His comments about getting booked so early in the semi-final also confirmed just how much attacking the ball is his natural instinct.
"When you get a yellow so early you have to concentrate that bit harder, you can't throw in the hurl loosely," he said. "You have to really concentrate on not giving away frees. You have to think about defending."
When Galway attacked them with Kilkenny-like ferocity in the Leinster final, the Cats, inexplicably, fell apart.
Injuries did force them to start without first-choice midfielders (Michael Fennelly and Rice) and marquee defender Delaney.
Yet even Walsh looked fallible that day, yielding uncharacteristic turnovers with some fluffed sideline balls.
"You'd think you would learn from the first time but it was just one of those days," he recalled. "The second one went straight to him (Joe Canning), and the third one then I missed it. I wasn't rattled, that's just what happened.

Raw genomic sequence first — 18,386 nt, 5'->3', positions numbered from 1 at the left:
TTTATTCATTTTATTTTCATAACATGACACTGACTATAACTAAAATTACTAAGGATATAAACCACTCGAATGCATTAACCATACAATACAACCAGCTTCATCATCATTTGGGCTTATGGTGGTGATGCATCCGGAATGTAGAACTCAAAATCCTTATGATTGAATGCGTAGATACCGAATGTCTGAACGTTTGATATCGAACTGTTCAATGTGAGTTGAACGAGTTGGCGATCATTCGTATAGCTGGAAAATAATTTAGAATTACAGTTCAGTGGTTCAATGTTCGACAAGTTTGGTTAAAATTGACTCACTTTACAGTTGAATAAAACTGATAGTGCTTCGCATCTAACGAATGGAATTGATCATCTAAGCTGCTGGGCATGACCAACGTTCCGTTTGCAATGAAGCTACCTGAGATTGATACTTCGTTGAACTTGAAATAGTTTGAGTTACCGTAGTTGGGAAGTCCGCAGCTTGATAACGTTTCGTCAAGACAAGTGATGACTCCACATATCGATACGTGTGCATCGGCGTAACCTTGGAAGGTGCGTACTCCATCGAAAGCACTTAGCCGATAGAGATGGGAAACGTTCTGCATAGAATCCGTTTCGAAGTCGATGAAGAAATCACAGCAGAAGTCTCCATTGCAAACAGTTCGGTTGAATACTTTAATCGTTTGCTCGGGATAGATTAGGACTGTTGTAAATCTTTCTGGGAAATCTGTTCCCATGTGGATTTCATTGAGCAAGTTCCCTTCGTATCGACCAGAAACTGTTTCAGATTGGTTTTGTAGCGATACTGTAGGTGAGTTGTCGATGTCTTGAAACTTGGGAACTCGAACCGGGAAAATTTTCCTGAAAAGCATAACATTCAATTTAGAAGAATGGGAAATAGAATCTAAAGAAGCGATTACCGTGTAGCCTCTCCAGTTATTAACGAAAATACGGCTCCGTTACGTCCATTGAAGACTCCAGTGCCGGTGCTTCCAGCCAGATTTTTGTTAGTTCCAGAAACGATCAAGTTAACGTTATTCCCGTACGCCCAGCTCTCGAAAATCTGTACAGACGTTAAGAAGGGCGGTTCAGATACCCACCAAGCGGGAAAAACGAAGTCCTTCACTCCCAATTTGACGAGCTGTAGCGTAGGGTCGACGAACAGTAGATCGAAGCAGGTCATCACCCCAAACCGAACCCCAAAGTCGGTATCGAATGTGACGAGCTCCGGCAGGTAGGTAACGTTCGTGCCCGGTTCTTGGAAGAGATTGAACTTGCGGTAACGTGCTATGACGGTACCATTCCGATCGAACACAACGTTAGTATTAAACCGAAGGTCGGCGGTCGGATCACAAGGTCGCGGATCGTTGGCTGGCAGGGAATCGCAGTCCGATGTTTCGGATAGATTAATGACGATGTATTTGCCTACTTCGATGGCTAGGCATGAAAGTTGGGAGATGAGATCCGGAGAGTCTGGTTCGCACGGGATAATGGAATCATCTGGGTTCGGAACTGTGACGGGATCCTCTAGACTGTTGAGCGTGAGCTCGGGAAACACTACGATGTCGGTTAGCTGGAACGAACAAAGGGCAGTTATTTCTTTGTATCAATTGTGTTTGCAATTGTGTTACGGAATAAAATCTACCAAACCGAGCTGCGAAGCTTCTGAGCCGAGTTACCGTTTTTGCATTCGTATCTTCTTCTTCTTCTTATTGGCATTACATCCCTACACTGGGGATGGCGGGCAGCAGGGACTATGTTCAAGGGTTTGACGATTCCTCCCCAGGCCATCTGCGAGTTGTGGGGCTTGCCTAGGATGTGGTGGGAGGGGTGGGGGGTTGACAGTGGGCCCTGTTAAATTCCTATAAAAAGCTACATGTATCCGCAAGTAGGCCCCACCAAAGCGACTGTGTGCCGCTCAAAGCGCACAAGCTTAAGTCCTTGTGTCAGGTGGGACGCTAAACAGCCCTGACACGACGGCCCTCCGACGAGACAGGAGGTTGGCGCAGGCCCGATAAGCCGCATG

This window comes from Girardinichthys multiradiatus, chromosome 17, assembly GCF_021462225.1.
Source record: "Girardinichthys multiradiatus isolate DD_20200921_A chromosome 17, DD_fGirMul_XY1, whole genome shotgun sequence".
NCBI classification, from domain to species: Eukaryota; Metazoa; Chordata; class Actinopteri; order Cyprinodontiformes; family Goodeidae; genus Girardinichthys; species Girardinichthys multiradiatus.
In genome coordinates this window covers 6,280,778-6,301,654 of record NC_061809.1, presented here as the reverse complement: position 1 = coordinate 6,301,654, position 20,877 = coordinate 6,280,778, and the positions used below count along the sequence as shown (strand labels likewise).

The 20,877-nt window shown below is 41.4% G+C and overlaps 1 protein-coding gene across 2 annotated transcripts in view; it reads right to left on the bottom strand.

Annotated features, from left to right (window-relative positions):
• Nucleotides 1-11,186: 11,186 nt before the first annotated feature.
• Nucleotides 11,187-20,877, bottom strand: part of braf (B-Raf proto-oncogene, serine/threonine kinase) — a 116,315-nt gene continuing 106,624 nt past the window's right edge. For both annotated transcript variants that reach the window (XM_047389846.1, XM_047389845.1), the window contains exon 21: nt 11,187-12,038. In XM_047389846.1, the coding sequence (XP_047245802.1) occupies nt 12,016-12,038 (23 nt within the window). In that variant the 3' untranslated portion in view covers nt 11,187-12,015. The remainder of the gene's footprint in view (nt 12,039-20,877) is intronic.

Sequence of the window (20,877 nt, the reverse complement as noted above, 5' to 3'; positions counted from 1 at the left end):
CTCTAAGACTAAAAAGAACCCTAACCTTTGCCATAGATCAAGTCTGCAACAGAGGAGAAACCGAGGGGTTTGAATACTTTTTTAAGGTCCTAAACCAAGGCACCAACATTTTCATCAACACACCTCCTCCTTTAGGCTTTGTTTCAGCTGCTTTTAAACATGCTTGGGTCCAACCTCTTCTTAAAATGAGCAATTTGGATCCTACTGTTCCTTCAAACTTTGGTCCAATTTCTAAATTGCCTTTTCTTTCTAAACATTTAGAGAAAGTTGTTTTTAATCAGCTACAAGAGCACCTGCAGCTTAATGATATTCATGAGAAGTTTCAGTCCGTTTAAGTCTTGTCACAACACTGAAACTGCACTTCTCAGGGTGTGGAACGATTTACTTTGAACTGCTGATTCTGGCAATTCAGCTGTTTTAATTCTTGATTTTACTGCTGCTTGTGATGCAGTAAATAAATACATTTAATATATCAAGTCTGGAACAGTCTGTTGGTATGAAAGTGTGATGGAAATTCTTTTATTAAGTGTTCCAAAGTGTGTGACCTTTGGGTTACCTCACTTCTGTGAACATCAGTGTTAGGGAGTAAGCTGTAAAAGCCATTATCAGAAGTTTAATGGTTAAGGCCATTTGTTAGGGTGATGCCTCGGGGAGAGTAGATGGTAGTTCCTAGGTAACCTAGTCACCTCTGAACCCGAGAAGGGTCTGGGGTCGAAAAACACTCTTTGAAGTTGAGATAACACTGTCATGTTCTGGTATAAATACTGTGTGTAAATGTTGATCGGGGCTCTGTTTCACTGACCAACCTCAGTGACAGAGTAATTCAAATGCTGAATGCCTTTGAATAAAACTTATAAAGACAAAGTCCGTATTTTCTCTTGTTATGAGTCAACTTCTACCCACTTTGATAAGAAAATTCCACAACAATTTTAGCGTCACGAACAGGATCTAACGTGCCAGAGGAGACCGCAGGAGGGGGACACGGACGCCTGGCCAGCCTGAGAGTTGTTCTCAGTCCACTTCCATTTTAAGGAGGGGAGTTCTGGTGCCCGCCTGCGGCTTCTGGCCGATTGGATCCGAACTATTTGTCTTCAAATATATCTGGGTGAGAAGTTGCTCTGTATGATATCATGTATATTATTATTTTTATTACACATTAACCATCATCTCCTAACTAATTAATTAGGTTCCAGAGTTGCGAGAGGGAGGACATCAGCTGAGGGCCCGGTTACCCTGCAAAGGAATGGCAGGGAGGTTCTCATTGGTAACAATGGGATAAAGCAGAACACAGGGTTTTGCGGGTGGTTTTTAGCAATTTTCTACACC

"We just weren't good enough on the day and they just swept us away. We were after coming on the back of a lot of big wins and you have to be focused for every game. We were after beating Dublin two weeks previous by a major score and when we weren't the hungrier team, they just swept us off the park in that first half."
Asked how much he has studied that match, his reply was particularly telling.
"It's very hard to watch videos because you don't see the bigger picture," Walsh stressed. "You don't see much that's going on around, bar what's happening on the ball. Really, you are trying to think back yourself to what happened in the game and trying to learn from it."